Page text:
At the Common Council meeting, Kingston’s assistant corporation counsel Dan Gartenstein said the Harveys’ decision to drop their appeal was problematic. “The Harveys exercise a right to file an appeal, which is required under the code,” he said. “The Zoning Board of Appeals was prepared to hear their appeal, but they withdrew it. The Zoning Board of Appeals would have heard testimony from the Building Department, along with legal arguments presented by the ICCHV and the Harveys. We could then decide the real issue of what constituted work [at the site].” 

But Gartenstein’s contention that work was done on the site “is not factual,” Owen Harvey told this reporter. “The Building Safety and City Engineering Department had both determined that work hadn’t been done and the permit was technically invalid, but because this code involving time limits had never been enforced before, they weren’t going to enforce it,” he said. Indeed, the March 10 letter to the ICCHV signed by Knox points to the ICCHV’s notable lack of progress. “An extension of the building permit would be required to continue construction after June 17, 2020. Considering the miniscule headway made to date, an application for a permit extension would receive an unfavorable recommendation for approval absent substantial progress with respect to construction of the concrete foundation structure. You should also be aware that the inability to secure a building permit or permit extension would necessitate resubmitting the project for Planning Department review,” Knox wrote.  

The letter also alluded to the problems that have plagued the site, which include two violations issued by the Building Safety Department. One was issued in August 2018, after eroding soil and rocks from the site spilled onto Company Path, blocking access along the public walkway, which abuts the ICCHV site on the south, and damaging neighbor Deanna Baum’s driveway. Building Safety required the ICCHV to install terraced silt fencing on the eroding land as well as temporary metal fencing along the perimeter of the site. The second was issued eight months later in April 2019, after the Harvey’s seven-year-old son nearly fell into the 12-foot-deep pit when he was playing on the Harvey’s property and the ground collapsed beneath him. The Harveys and Baum said the site continues to be a hazard, given how the excavation, which extends all the way to both property lines, has destabilized their land. The Harveys have forbidden their three children, two of whom are under age 12, from going onto their section of lawn adjoining the pit.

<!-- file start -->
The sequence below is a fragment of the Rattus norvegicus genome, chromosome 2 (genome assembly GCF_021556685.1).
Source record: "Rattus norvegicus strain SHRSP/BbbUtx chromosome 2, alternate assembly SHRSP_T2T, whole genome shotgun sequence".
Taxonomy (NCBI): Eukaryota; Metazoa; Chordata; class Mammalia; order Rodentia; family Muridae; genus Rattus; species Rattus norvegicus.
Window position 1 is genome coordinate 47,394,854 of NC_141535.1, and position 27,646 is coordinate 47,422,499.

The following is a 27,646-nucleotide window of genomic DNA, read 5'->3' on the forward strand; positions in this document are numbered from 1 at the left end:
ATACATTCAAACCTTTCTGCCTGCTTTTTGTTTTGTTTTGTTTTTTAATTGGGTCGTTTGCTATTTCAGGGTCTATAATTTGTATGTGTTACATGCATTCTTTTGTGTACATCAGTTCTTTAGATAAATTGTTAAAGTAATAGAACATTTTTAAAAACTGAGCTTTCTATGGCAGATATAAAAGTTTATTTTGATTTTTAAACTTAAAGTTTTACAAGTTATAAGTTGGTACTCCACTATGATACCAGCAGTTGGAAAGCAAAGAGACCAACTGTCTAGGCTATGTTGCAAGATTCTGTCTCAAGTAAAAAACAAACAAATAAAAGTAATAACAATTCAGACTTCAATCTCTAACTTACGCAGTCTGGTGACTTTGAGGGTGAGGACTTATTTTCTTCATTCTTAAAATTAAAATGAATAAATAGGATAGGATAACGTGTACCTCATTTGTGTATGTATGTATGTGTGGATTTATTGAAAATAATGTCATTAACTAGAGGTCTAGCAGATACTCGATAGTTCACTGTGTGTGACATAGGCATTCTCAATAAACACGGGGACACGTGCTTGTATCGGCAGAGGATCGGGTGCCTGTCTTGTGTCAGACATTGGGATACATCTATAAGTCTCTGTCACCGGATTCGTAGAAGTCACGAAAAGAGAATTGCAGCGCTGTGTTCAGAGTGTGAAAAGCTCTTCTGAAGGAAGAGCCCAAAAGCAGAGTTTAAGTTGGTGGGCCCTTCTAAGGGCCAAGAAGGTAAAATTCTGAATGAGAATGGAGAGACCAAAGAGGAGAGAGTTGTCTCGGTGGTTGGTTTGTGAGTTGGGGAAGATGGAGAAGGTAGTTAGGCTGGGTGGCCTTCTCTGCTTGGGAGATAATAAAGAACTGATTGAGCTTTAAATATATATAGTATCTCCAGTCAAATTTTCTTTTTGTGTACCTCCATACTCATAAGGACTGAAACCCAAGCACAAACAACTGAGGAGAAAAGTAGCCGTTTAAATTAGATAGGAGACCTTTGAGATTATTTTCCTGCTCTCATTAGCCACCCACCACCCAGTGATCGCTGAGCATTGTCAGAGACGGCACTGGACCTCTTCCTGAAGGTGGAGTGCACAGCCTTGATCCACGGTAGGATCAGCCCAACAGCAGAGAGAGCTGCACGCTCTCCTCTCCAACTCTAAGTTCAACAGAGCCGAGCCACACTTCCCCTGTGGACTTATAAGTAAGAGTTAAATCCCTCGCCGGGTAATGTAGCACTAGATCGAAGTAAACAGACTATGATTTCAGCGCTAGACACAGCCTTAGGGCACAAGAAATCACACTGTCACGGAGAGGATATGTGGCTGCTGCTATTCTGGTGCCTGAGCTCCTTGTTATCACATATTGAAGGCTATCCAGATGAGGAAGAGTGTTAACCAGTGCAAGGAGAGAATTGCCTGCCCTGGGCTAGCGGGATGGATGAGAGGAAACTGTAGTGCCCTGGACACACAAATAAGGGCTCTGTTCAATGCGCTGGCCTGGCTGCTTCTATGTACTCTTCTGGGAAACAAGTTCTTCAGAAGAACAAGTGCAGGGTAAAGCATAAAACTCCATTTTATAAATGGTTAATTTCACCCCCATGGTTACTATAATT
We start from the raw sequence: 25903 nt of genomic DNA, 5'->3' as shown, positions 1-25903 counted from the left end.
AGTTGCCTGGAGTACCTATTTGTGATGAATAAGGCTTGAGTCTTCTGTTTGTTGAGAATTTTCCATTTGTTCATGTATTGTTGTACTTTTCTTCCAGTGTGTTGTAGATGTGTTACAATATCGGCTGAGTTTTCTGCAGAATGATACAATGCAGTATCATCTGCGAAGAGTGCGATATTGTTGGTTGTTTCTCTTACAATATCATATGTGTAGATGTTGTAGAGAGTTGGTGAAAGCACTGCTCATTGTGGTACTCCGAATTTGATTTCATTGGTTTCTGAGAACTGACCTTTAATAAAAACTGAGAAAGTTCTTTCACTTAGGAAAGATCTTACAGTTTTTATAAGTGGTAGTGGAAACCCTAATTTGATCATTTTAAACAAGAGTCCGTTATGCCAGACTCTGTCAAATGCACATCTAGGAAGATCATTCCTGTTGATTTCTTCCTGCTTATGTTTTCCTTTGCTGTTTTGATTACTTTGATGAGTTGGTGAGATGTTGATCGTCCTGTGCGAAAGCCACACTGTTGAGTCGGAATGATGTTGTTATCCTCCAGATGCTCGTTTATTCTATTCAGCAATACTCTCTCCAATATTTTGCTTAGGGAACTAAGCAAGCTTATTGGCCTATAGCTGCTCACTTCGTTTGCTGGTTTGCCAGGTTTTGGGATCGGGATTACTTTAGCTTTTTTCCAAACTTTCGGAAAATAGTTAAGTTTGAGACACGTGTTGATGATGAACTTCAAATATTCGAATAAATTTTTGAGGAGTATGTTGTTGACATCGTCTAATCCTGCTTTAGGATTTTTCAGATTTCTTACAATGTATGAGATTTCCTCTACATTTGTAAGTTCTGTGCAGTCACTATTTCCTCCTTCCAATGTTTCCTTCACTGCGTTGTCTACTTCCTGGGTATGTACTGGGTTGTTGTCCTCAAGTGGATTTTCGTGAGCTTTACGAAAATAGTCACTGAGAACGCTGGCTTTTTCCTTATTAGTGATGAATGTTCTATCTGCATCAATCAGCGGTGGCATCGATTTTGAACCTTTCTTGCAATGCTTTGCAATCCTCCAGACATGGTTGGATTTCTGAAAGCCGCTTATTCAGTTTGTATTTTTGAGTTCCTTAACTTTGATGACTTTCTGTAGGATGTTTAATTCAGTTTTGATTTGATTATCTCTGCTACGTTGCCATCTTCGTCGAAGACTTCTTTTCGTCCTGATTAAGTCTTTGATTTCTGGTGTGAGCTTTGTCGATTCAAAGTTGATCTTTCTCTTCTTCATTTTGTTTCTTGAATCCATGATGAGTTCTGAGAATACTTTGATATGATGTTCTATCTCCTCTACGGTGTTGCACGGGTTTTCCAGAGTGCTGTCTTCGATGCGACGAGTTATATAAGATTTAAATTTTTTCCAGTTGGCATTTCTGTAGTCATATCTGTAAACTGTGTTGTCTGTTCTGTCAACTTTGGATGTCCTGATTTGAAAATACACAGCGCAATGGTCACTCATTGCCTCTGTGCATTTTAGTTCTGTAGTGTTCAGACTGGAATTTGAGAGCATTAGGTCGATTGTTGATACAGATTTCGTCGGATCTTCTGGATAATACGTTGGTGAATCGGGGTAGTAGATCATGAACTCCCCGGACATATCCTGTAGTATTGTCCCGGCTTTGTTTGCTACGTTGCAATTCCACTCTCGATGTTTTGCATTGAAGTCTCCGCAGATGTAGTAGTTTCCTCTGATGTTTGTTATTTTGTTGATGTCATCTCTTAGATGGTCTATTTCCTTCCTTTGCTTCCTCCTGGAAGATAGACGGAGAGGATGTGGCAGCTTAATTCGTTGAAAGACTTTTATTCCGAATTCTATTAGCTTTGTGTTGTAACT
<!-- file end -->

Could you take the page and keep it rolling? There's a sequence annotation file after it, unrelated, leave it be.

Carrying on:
Baum’s patio is literally hanging off the edge of what is now a cliff bordering her property. “Living next to it is a nightmare,” she said. The excavation “chopped off my patio,” cracking the bluestone paving and causing a sinkhole to form, she said. While a rep from the ICCHV repaired “the huge gap” that appeared in her driveway after the excavation, no one from the ICCHV has fixed her patio, which she claims would cost $50,000, requiring construction of a massive retaining wall along the edge of the excavation site to stabilize it. 

Knox’s letter to ICCHV’s Kearney acknowledges the continuing hazards. “Regular inspection of the site, particularly following rainstorms, is still required with any severe erosion issues corrected immediately,” he wrote. “Site safety also remains a concern so security fencing must also be inspected frequently for stability.” 

In a May 13, 2019 Kingston Times article entitled “With a Giant Hole in the ground and clock ticking, questions remain about Irish Cultural Center’s ability to pay for the project,” Jesse Smith reported that “Mayor Steve Noble and City Planner Suzanne Cahill have both said that they would like to see construction get underway soon and raised the possibility that the ICCHV could be required to fill in the excavation if it did not.” Around that time, the Harveys met with the mayor, who told them “he was going to fill the hole to ensure the safety of our children if no work got started,” according to Owen Harvey. “The risk is still there, and it’s disheartening.”

Emails sent by this reporter to the city’s communications director Summer Smith went unanswered as of press time.